As the en primeur tasting week gets underway in Bordeaux, there are differing reports as to the quality of the vintage.
Decanter’s consultant editor Steven Spurrier is largely positive at this stage, having begun tasting both the Left and Right banks, ‘People have made a huge effort to combat the challenges of the vintage, and I find it much better than the 2011.
‘It’s so unfair that the top 60 chateaux get all the numbers because so many the others make terribly good wine. I didn’t find a bad bottle on the table at Cercle Rive Droite, and there are very few regions you can say that about.’
Decanter’s Right Bank correspondent James Lawther MW commented, ‘It’s an uneven vintage, which is logical given the difficulties of the year. On the Right Bank the successful appellation seems to be Pomerol, an earlier ripening zone. Elsewhere in St Emilion and the other satellite appellations it very much depends on the terroir and the human input.’
American-based Jeff Leve of the Wine Cellar Insider told Decanter.com, ‘the further north you go in the Médoc, the greener the tannins become. The best wines I’ve tried so far have been in Pessac Léognan and Pomerol. Producers that used a light hand did best. Those who overdid things just got tough tannins.’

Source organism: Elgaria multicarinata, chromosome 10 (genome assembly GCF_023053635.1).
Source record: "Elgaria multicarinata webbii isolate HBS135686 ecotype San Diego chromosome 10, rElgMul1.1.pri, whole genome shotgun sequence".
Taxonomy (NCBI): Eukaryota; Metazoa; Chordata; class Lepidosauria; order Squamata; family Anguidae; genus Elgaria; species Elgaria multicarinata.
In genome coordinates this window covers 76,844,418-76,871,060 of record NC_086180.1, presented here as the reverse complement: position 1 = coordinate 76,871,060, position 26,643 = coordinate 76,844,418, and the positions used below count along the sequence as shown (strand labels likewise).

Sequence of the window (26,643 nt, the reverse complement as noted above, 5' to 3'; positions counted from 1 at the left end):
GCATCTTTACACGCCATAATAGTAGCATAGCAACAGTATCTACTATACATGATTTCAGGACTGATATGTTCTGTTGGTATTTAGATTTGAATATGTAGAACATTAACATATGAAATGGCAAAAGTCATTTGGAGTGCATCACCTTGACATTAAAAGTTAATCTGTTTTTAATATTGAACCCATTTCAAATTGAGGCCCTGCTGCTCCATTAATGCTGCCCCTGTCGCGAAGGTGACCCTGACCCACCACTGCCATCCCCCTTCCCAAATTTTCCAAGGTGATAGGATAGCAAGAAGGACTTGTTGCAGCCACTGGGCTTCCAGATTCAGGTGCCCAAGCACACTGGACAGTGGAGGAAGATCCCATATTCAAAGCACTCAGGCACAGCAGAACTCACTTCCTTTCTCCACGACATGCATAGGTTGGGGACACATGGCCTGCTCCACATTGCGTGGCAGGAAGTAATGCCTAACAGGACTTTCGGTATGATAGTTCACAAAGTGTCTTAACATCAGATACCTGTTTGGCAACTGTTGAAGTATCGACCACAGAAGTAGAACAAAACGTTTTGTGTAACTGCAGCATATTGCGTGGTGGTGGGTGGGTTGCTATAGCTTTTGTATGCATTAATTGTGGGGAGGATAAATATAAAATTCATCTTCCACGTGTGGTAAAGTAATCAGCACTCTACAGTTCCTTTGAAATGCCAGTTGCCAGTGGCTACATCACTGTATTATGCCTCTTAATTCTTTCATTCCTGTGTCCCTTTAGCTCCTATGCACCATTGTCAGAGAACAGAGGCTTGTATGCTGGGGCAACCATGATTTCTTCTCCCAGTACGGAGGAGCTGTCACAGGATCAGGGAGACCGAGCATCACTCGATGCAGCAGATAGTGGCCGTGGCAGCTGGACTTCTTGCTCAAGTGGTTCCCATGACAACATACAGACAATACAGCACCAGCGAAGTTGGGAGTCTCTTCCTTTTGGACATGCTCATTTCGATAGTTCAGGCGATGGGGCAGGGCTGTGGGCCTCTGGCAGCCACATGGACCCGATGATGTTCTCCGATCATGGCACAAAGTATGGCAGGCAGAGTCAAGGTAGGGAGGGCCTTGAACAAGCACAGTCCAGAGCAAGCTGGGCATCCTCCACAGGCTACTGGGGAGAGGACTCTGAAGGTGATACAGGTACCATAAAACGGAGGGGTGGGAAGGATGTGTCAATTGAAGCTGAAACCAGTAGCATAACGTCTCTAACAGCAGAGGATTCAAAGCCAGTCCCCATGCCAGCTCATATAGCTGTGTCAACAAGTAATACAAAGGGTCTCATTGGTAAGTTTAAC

Overall, numbers seem quite buoyant. Chateau Mouton Rothschild is reporting 1500 tasters, a rise on last year, as is Chateau Margaux. Lafite expects 1,350, the same as last year.
Initial numbers show 76% French attendance, with 53 countries overall. The UGC has issued 5,903 badges, up from 5,267 last year.
Nicolas Mestre at the UGC said, ‘there has not been the dip in numbers that we often see in Vinexpo years [referring to the bi-annual Bordeaux wine fair, which takes place in June this year]. Of course we won’t know final numbers until next week, but these are highly encouraging first indications.’
On the buying side, merchants are ambivalent. ‘The main concern,’ said Bud Cuchet, buying director at London merchant Fine+Rare, ‘is that if the Bordelais don’t get the price right now, it will have an effect on the whole year’s Bordeaux sales. If the momentum doesn’t build up with en primeur, it can be tough to generate interest later on’.
Lay & Wheeler sales manager Nick Connell, speaking at Domaine de Chevalier this afternoon, said while the wines did not have the concentration of the past few vintages, he was confident there would be a market for them. But, he added, ‘it all depends on price.’
As for the French press, Bordeaux’s paper of record, Sudouest, today suggests that critics and merchants, ‘glass in hand’ are finding a huge variation in quality: ‘the good, the less good, and the failures’.
It goes on to quote what it calls ‘a chorus of negotiants and courtiers’ saying there is ‘little enthusiasm’ amongst the hordes of wine professionals who have come to taste ‘a baby 2012 born in grief’.
‘At this moment, no one is here to taste this vintage with the genuine intention of buying en primeur – it’s the opposite of 2009 and 2010.’
Written by Jane Anson and Adam Lechmere in Bordeaux